The matrix

is always positive definite and is positive semi-definite, having a single non-vanishing eigenvalue along the direction of . Thus, the sum of the first two contributions to the Hessian matrix (3.2) is always positive definite. The third contribution,**D**, is not definite, having 1, −1 and −1/2 as eigenvalues. Moreover, its coefficient, the change in the Gaussian curvature, may be negative. Thus, only this latter term may render an equilibrium unstable.**L**The initial state =

satisfies (3.1) and has a null coefficient on the last term of the Hessian matrix (3.2). Thus, it is always a stable equilibrium. It is also the unique global minimum of (2.7), which is always positive except for =**H**, where the energy attains its lower bound, zero. In the following, this equilibrium will be denoted by and referred to as**H***natural*equilibrium.The change of

*ϕ*is tantamount to a rescaling of the initial curvature. Indeed, amplifying the norm of the initial curvatureby a constant**H***α*(→**H***α*) is equivalent to a corresponding change in the scaling radius of curvature (**H***R*→*R*/*α*), which, in turn, implies an amplification by*α*of*ϕ*(*ϕ*→*αϕ*). Thus, in a non-dimensional analysis where the norm of the initial curvature is left free to vary,*ϕ*is a redundant parameter and may be fixed arbitrarily. This also means that the ratio of stretching-to-bending energies increases with the norm of. For small initial curvatures, the effect of in-plane extension is important, while it may be neglected for large initial curvatures.**H**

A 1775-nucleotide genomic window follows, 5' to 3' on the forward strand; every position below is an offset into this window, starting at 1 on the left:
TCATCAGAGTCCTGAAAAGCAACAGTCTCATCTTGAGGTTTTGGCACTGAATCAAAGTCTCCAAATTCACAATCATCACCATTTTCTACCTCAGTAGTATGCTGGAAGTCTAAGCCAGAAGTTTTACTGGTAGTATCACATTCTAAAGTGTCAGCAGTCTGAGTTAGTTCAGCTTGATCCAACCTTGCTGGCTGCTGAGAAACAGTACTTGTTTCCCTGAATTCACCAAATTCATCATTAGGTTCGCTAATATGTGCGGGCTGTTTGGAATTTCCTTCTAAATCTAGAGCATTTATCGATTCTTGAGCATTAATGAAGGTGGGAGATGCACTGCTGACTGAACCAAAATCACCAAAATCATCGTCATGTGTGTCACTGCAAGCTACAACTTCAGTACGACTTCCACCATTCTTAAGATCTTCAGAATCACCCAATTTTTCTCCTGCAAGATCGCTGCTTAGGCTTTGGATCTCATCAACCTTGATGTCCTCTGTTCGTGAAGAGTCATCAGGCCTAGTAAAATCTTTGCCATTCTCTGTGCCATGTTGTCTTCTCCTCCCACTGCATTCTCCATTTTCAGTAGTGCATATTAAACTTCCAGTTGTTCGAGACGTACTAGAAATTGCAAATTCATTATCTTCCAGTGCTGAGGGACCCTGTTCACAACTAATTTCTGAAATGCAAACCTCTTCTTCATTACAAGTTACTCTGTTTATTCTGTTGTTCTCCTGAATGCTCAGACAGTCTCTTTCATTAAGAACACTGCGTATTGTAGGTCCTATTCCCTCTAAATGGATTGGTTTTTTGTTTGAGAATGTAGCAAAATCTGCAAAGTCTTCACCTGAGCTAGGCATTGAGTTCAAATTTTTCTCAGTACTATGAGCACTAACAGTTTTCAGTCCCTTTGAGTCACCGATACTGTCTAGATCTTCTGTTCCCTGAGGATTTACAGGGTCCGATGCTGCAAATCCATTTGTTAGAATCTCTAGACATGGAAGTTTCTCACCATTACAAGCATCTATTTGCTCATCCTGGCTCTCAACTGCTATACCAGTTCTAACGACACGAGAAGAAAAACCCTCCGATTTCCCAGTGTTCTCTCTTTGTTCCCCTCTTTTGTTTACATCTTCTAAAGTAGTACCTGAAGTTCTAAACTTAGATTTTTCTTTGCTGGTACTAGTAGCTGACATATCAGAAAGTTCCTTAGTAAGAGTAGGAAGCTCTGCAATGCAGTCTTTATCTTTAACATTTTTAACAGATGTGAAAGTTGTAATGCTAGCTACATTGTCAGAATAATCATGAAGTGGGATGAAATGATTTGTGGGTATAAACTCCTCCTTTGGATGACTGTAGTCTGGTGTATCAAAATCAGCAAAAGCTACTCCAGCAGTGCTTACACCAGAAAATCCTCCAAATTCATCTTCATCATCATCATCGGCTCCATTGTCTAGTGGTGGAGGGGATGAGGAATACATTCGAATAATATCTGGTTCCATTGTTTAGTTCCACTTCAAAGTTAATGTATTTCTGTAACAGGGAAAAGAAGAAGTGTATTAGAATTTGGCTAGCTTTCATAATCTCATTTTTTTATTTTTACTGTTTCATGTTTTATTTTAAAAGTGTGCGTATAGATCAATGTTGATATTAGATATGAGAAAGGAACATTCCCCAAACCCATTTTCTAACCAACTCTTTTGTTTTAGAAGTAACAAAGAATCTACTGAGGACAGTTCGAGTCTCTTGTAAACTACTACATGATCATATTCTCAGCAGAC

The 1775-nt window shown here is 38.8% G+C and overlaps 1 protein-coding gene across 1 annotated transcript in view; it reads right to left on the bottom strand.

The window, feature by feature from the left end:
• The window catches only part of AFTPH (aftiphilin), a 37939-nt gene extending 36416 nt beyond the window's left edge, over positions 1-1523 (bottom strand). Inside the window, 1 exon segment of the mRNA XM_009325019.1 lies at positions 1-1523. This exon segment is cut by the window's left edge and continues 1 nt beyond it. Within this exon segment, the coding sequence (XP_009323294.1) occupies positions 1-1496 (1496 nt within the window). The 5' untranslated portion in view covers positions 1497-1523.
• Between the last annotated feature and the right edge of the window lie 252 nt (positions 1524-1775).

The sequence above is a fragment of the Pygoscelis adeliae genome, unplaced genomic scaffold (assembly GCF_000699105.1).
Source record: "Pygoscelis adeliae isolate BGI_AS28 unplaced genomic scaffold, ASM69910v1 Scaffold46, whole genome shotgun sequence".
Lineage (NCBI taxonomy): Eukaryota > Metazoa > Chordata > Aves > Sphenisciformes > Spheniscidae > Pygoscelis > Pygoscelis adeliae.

### (c) Numerical solutions and tristability regions

Equation (3.1) is a polynomial system. This fact turns out to be very useful in the numerical analysis because modern software programs for algebraic computations include efficient algorithms to find *all* the equilibrium solutions of polynomial equations. Thus, for assigned material properties, it is possible to track all the equilibria as functions of the initial curvature and assess their stability by checking the sign of the eigenvalues of the Hessian matrix (3.2). A stable equilibrium is a real root of (3.1), for which all the three eigenvalues of (3.2) are positive.

Figure 1 reports the number of stable equilibria as a function of the initial curvature in the plane *H*_{xy}=0 (untwisted configurations) for the same set of material parameters used by Seffen (2007) and *ϕ*=10. As noted above, the value of *ϕ* may be fixed arbitrarily and is equivalent to a rescaling of * H*. In this phase diagram, shells with initial curvature